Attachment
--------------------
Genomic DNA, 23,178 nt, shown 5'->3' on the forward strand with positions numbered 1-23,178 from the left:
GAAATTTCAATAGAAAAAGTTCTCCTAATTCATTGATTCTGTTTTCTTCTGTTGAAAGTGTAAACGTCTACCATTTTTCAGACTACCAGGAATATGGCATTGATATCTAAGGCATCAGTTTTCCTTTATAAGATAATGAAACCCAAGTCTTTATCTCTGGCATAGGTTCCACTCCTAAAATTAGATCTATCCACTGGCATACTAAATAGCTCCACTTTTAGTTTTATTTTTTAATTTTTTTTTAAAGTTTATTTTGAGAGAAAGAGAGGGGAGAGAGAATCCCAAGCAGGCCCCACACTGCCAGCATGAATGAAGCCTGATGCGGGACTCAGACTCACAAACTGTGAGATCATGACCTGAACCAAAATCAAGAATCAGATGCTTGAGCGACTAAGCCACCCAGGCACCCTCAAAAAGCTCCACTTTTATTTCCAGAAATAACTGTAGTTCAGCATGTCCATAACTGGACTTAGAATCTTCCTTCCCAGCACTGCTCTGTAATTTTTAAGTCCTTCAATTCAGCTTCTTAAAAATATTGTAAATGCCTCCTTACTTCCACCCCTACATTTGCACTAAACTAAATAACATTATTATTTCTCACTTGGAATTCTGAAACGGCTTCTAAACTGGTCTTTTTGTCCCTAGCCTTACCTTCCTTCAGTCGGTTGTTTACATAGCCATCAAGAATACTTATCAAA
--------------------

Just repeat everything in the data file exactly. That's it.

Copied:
Genomic DNA, 23,178 nt, shown 5'->3' on the forward strand with positions numbered 1-23,178 from the left:
GAAATTTCAATAGAAAAAGTTCTCCTAATTCATTGATTCTGTTTTCTTCTGTTGAAAGTGTAAACGTCTACCATTTTTCAGACTACCAGGAATATGGCATTGATATCTAAGGCATCAGTTTTCCTTTATAAGATAATGAAACCCAAGTCTTTATCTCTGGCATAGGTTCCACTCCTAAAATTAGATCTATCCACTGGCATACTAAATAGCTCCACTTTTAGTTTTATTTTTTAATTTTTTTTTAAAGTTTATTTTGAGAGAAAGAGAGGGGAGAGAGAATCCCAAGCAGGCCCCACACTGCCAGCATGAATGAAGCCTGATGCGGGACTCAGACTCACAAACTGTGAGATCATGACCTGAACCAAAATCAAGAATCAGATGCTTGAGCGACTAAGCCACCCAGGCACCCTCAAAAAGCTCCACTTTTATTTCCAGAAATAACTGTAGTTCAGCATGTCCATAACTGGACTTAGAATCTTCCTTCCCAGCACTGCTCTGTAATTTTTAAGTCCTTCAATTCAGCTTCTTAAAAATATTGTAAATGCCTCCTTACTTCCACCCCTACATTTGCACTAAACTAAATAACATTATTATTTCTCACTTGGAATTCTGAAACGGCTTCTAAACTGGTCTTTTTGTCCCTAGCCTTACCTTCCTTCAGTCGGTTGTTTACATAGCCATCAAGAATACTTATCAAA